2W. H. Campbell and Donald 7hittam are responsible for perfecting this apparatus.
cryolite. The device also worked admirably for oil s'rays containing DDT. Its essential features (fig. 2) consist of tw units of four disks each, set at each side of the fuselage and just outside the slip stream, vihich are rotated by small air-driven propellers -At 80 miles an hour these disks turn at about 2700 r.p.m. The spray mixture is fed by gravity onto these disks from a tank within the plane. As the liquid is thrown off the rapidly revolving disks, it is brcken up into a finely atomized mist.
Test flights over the airport showed that under still weather
conditions the misat settled down over a swath about 150 feet wide whereas a very light breeze increased the width of the swath to about 200 feet. There was rather light coverage at the extremities of the swath, and as a certain amount of overlapping was considered advantageous, the effective width of thc swath was figured as 120 feet in calculating the desired rate of spray flow. If,a strip 120 feet wide is covered at 80 miles per hour, about 20 acres are treated per minute. The distributing device was therefore adjusted to deliver 20 gallons of spray per minute (10 gallons per unit). This was about the maximum output possible with the distributing device as operated in 19h44; so when 2, 3, or more gallons per acre were applied the areas were covered two, three, or moree times. Then less than 1 gallon per acre was used, the device was adjusted to deliver the proper amount. 'hen
1 gallon per acre was distributed during test flights over -n open, flat surface, about 90 droplets fell per square inch of sprayed area. Droplet size ranged fromni 20 to 680 microns in diameter, with an average size of 178 (2, percent of the droplets were from 20 to 100, 37 percent from 100 to 200, 27 percent from 200 to 500, and 12 percent more than 300 microns in diameter).
In the actual spraying operation the completeness of coverage obtained throughout an arca depends largely upon the experience and flying ability of the pilot, and to a lesser degree upon a good system of marking. The area to be treated is marked by windsocks or other suitable markers. During application the pilot checks the amount of insecticide to be distributed against the number of acres in the area to be flown, and governs his progress accordingly. Owing to the extreme unevenness of the terrain and the variation in density of forest foliage, the pilot varies the spacing of his spraying runs and by so doing controls the dosage to treat suitably the laf surface below him. Obviously an inexperienced pilot may cover a considerable portion of some .strips twice and miss some areas entirely, but as experience is acquired these errors will be reduced to a minimum. The pilot will always be confronted wish wind drift and convection currents in the air, as well as physical obstacles on the ground. He will have to judge to vhat extent these atmospheric and ground conditions are affecting the application of the insecticide and be guided accordingly.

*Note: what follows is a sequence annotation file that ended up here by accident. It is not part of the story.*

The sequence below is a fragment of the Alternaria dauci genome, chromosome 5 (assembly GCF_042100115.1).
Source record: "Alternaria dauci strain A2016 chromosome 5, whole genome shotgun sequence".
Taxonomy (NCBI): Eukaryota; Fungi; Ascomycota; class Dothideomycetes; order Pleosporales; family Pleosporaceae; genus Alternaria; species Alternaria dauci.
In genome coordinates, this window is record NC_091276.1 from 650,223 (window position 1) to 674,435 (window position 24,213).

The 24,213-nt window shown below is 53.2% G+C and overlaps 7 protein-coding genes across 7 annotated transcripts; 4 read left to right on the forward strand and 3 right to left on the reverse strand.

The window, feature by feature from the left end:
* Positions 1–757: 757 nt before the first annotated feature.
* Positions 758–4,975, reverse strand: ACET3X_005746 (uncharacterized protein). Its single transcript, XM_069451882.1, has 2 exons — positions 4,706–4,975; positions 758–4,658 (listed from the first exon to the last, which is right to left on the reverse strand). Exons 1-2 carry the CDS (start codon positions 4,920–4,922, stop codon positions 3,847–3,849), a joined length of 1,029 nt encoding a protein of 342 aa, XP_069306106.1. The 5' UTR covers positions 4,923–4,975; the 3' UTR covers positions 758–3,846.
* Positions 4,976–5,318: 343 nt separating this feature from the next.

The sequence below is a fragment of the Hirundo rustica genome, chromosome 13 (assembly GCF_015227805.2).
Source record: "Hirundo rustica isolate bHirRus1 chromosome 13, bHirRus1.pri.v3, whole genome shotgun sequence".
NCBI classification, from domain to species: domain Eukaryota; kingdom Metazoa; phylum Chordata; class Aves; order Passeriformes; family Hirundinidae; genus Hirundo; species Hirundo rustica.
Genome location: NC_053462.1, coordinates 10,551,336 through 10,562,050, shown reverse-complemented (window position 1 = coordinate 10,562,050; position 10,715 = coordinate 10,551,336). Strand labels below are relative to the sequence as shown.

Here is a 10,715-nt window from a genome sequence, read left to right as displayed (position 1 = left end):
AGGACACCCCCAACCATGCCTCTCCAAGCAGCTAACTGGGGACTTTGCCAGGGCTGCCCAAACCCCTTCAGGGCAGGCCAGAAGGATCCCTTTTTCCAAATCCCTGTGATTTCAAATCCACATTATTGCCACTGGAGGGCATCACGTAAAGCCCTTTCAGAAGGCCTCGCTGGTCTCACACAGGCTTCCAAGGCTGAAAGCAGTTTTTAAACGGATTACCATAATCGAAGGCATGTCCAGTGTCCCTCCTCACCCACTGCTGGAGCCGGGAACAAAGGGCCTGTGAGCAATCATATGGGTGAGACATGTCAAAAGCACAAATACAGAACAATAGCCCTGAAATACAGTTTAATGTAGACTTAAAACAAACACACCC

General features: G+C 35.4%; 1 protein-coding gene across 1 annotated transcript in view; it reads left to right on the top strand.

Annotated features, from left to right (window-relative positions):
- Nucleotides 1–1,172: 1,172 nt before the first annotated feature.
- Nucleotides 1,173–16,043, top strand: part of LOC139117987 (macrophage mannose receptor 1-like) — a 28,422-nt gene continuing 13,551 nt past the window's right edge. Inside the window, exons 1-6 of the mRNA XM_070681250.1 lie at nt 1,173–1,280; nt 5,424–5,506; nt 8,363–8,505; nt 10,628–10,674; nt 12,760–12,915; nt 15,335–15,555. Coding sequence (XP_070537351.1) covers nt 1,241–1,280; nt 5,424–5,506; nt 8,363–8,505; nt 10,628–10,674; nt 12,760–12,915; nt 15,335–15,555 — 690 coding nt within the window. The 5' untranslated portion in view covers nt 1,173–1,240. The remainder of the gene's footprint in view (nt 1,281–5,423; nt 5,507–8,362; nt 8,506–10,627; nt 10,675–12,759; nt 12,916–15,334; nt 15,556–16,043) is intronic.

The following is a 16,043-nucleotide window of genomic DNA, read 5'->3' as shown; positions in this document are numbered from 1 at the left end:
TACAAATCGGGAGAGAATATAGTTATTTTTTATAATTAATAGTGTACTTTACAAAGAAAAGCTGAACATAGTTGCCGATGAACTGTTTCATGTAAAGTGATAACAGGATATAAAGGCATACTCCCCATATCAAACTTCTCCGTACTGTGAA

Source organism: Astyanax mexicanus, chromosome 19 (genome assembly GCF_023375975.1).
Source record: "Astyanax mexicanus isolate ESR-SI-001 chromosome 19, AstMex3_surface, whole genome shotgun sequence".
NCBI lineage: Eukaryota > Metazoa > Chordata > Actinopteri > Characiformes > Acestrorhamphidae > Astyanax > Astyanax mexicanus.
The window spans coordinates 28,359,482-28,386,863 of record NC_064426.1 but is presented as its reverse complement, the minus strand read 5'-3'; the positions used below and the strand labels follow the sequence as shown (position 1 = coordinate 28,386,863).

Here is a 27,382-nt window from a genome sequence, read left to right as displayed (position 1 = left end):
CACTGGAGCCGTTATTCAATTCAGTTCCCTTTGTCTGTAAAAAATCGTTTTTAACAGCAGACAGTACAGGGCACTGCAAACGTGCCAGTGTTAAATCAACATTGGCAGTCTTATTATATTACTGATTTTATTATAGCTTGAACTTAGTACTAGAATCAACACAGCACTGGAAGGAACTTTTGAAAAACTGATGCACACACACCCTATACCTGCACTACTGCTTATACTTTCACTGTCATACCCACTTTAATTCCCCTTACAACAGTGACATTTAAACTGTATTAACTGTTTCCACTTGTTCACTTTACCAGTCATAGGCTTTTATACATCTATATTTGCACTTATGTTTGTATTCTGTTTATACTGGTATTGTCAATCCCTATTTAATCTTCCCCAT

In one test at Litchfield, excellent control was obtained for a width of 55 feet when one swath of insecticide was laid down, and for a width of
158 feet when two over-lapping swaths were applied. The fact that control was not obtained over a wider strip when one swath was applied may not be .particularly significant, for this was the only test of its kind that could be satisfactorily observed during 19L. Nevertheless, it may indicate that there is a comparatively light deposit of spray on the edges of a swath, and perhaps it is advisable to fly over an area twice in order to get an even, satisfactory distribution of insecticide.
During 194) actual spray deposit was estimated by placing 6-by 6-inch glass plates on the ground throughout the treated areas and examining them for deposit of DDT crystals. Very good coverage was obtained in mixedhardwood growth when 3 gallons of spray was appl.ied per acre. Good coverage was obtained in young red pine plantations when 1 gallon per acre was used. Dense coniferous growth showed poor ground coverage even where 5 gallons per a~re was distributed. Gallonage of spray per acre must obviously be varied according to the area, density, and type of foliage to be covered.
Tests for the Control of Forest Insects
Treatments made during 19 4 are summarized in table 1. Complete
control was obtained against the gypsy moth, the green-striped maple worm (Anisota rubicunda (F,)), and the red-headed pine sawfly (Neodiprion lecontei (Extch)).
The result against the gypsy moth were particularly gratifying, for they showed that control could be obtained if applications were made prior to hatching of the eggs or after the larvae were partly developed. The first treatment was made in the township of Jefferson, Lackowanna County, Ps., on May 3, when a plot of 20 acres was sprayed. This was just prior to gypsy moth hatch, and gray birch buds were just bursting. On May 6 and 7 there was a heavy rainfall of 1.5 inches, and on ?fay 15 another 0.25 inch of rain fell. Hatching of gypsy moth eggs was general on May 8, Apparently all larvae were killed upon coming in contact with DDT crystals, either on the egg clusters or on surfaces nearby, for no larvae were observed feeding o~n olinge throughout the season, In the fall an extremely careful check for new egg clusters was made throughout the 4 acres that had been most heavily infected (counts made onla sample plot had indicated a population of 1,359 eg clusters per acre in the spring), and not a single one was found. A 5acre plo-t at Greenfield, N. Y., was treated when gypsy moth larvae were in the second and third stages and the trees were well foliated. Results were